4. A WHO team composed of an epidemiologist and a toxicologist from the headquarters staff left Geneva for the West Bank on 4 April 1983. The team enjoyed full independence in its work. It visited each of the three districts in which cases were reported to have occurred. In each district the team:

5. In addition to the above, discussions were held with a large number of persons, including:

6. For further environmental investigations, the independent WHO team was strengthened by two further members of the headquarters staff: a sanitary engineer, who joined the team on the West Bank on 13 April 1983, and, later, an air pollution monitoring expert , who joined the team on 27 April 1983.

7. At the beginning of the stay of the WHO team on the West Bank, another team, consisting of the Director, Division of Surveillance, Hazard Evaluations, and Field Studies, of the National Institute foe Occupational Safety and Health, Centers for Disease Control (CDC), Atlanta, Georgia, USA, and a medical epidemiologist from the Center for Infectious Diseases, CDC, was carrying out clinical, epidemiological and environmental investigations. Their investigations were distinct from the inquiry made by the WHO team; however, the WHO and CDC experts met and the CDC team discussed its approach with the WHO team. Since then, the CDC team's report has been made public.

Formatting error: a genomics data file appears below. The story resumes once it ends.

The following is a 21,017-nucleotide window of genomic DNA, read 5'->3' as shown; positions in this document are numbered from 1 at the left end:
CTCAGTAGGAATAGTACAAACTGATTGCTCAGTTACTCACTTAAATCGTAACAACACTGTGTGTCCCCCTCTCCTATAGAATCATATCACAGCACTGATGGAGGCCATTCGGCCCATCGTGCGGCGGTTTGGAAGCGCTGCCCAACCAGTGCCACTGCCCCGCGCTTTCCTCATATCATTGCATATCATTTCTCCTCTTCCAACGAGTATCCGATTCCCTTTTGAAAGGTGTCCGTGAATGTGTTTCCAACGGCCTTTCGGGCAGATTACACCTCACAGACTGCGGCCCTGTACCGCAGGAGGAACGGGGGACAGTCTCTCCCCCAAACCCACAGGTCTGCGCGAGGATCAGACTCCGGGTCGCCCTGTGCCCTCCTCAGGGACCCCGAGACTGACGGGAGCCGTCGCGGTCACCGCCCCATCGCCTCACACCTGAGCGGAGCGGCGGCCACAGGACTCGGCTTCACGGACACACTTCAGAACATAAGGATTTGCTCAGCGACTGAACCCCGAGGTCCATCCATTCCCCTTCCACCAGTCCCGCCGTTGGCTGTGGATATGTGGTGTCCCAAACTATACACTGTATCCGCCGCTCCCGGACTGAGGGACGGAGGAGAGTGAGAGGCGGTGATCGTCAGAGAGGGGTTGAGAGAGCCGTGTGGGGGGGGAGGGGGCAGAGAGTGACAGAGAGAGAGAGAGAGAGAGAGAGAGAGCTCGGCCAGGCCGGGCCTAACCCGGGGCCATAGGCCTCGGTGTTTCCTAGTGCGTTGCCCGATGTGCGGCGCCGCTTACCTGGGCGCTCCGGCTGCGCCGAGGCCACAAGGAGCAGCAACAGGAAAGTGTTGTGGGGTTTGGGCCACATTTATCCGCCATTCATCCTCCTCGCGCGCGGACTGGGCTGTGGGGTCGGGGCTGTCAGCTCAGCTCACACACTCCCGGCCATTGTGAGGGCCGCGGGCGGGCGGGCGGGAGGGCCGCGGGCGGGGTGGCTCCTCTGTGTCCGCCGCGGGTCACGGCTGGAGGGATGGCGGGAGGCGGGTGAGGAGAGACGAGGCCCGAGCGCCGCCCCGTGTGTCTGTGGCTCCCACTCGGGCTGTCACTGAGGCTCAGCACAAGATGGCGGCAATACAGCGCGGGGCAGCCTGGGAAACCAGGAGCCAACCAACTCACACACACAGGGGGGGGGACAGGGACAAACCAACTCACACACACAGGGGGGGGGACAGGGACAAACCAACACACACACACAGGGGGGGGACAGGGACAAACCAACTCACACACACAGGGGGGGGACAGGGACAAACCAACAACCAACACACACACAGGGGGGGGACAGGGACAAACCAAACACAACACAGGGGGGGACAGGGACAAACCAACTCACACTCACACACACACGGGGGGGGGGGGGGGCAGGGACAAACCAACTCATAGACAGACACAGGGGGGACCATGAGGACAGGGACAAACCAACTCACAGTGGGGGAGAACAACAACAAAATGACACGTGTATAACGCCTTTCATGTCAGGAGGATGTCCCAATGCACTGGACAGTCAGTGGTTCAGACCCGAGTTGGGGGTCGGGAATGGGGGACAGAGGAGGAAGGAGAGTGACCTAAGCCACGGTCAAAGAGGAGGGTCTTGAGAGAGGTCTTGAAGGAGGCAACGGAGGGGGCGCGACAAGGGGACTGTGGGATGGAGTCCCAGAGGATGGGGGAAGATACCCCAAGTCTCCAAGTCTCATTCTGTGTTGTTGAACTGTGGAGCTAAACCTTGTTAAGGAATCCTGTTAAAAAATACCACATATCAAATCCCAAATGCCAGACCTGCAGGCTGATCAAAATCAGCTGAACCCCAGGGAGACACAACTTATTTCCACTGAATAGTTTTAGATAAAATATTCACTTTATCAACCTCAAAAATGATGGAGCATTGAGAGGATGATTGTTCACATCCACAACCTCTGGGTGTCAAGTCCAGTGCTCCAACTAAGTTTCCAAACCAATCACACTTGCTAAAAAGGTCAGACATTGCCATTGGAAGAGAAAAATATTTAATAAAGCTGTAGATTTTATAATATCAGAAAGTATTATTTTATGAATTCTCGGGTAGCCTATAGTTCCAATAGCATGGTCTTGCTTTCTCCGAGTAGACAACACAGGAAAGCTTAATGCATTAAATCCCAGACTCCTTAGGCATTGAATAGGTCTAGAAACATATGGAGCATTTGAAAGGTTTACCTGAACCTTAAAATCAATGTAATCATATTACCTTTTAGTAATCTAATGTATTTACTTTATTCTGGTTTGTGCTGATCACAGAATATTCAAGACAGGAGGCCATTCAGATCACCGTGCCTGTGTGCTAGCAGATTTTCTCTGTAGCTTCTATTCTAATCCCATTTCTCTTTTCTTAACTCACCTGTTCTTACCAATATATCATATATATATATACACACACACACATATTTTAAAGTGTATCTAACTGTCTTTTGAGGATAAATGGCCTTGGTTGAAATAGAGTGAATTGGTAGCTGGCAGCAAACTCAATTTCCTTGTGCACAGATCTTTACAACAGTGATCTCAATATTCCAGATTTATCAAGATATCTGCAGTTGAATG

8. Serum specimens from acute cases (7 specimens), from convalescent and recovered patients (22 specimens) and from controls (21 specimens) were sent to WHO collaborating centres in Europe for toxicological and biological investigations. Environmental specimens, including sludge from a septic tank, were likewise sent to WHO collaborating centres in Europe for investigation.

9. The WHO team received the full support of the United Nations Truce Supervision Organisation (UNTSO), which kindly provided secretarial, transport, telephone and all other necessary facilities.

Summary account of events

10. The health emergency comprised three successive episodes during the period 21 March to 4 April 1983. The first episode occurred on 21 March and involved the elementary, primary and secondary classes of a girls' school in the northern part of the West Bank. The majority of the cases occurred on 21 March but some cases continued to occur during the next few days. The cases occurred mostly among schoolgirls, but: three teachers, a worker in the school, and a person living near the school were also involved. All cases (more than 60) were hospitalised. The school was closed on 21 March and remained closed until 2 May 1983. The senior medical officer of the district and members of his staff arrived at the school within less than two hours of the time of onset of the first cases. The Director of the Public Health Division, West Bank, and the Chief Area Supervising Nurse, West Bank, visited .the school on the evening of the same day. On both occasions the health teams were aware of an unpleasant smell and a transient irritation of the eyes and throat. Environmental investigations were carried out two days later, on 23 March, by the Research Institute for Environmental Health, Tel Aviv University.